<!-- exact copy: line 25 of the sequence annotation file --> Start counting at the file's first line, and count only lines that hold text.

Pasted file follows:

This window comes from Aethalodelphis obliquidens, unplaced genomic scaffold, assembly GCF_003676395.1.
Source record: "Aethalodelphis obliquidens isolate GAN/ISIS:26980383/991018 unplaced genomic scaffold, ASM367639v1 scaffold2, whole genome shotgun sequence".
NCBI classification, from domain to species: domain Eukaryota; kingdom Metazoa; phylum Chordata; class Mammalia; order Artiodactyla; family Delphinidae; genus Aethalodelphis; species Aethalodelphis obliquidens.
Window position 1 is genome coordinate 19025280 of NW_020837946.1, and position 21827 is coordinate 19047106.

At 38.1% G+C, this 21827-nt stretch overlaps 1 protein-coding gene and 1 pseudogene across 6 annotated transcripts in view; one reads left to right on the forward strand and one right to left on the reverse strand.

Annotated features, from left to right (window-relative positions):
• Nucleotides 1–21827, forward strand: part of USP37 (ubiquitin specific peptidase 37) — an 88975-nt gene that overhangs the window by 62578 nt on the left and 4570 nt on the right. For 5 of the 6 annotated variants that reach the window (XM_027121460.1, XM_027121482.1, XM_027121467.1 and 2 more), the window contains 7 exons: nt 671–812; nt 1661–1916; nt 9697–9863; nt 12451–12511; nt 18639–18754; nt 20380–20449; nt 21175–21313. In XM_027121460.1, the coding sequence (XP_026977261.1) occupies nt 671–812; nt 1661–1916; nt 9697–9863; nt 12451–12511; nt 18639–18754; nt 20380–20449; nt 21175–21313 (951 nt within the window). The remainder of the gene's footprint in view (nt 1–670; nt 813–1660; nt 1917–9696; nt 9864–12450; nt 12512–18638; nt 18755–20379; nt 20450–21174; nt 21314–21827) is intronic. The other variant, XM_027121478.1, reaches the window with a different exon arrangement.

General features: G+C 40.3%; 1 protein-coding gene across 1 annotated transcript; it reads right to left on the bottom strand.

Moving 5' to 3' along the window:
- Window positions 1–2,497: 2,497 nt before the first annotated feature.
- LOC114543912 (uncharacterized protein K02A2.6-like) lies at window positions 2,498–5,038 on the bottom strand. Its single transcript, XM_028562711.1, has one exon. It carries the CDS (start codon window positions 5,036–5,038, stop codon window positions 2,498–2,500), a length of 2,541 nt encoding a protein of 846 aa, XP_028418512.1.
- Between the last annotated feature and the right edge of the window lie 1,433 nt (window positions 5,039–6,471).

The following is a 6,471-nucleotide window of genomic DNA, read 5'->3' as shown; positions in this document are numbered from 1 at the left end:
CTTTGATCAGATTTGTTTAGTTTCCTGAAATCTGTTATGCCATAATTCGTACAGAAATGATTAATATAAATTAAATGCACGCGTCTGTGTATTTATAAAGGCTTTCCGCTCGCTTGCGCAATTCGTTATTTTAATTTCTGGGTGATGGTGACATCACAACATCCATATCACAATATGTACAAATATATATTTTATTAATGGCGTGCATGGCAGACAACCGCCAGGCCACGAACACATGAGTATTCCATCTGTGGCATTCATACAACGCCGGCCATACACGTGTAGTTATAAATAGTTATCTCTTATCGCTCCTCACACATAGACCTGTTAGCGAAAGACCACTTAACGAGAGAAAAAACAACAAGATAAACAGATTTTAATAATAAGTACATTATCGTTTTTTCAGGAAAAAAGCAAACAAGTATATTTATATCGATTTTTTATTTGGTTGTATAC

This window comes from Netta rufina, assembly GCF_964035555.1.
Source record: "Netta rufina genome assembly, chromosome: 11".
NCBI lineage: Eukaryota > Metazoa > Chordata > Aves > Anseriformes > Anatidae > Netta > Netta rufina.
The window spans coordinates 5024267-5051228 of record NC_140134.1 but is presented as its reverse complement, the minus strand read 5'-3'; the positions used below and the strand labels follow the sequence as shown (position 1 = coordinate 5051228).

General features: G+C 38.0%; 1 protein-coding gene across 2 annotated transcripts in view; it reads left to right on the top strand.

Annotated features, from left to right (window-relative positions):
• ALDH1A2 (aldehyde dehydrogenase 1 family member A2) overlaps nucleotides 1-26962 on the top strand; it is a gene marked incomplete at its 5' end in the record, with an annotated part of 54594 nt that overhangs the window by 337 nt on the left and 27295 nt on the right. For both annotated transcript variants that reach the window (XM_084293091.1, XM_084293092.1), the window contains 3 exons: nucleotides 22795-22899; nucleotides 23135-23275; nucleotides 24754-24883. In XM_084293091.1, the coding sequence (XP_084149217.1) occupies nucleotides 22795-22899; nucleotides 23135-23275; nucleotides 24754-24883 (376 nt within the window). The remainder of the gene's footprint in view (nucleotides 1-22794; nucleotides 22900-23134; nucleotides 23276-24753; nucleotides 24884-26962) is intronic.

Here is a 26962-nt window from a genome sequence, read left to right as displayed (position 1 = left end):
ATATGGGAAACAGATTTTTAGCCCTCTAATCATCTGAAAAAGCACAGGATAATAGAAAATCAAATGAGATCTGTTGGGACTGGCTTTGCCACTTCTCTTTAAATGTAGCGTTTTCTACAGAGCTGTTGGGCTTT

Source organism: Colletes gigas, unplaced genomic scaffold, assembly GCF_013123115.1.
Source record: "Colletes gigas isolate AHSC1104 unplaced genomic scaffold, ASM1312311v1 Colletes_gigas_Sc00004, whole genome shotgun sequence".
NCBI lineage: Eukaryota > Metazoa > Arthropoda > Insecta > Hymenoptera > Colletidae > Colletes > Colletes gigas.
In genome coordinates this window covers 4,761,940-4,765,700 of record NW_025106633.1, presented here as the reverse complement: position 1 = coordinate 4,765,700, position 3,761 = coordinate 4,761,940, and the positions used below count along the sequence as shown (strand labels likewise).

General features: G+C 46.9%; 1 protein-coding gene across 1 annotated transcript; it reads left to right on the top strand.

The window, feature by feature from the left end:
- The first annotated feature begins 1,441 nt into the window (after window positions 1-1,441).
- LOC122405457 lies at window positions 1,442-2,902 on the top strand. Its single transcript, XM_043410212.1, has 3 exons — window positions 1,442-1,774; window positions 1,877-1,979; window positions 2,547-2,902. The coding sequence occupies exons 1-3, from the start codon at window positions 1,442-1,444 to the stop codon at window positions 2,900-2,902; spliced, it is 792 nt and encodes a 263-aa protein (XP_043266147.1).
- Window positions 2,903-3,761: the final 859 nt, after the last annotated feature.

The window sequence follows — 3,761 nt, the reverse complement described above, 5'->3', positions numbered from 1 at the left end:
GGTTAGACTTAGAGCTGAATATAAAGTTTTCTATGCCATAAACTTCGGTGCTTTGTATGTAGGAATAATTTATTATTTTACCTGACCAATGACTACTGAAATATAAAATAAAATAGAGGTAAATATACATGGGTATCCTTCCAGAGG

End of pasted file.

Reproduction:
Source record: "Colletes gigas isolate AHSC1104 unplaced genomic scaffold, ASM1312311v1 Colletes_gigas_Sc00004, whole genome shotgun sequence".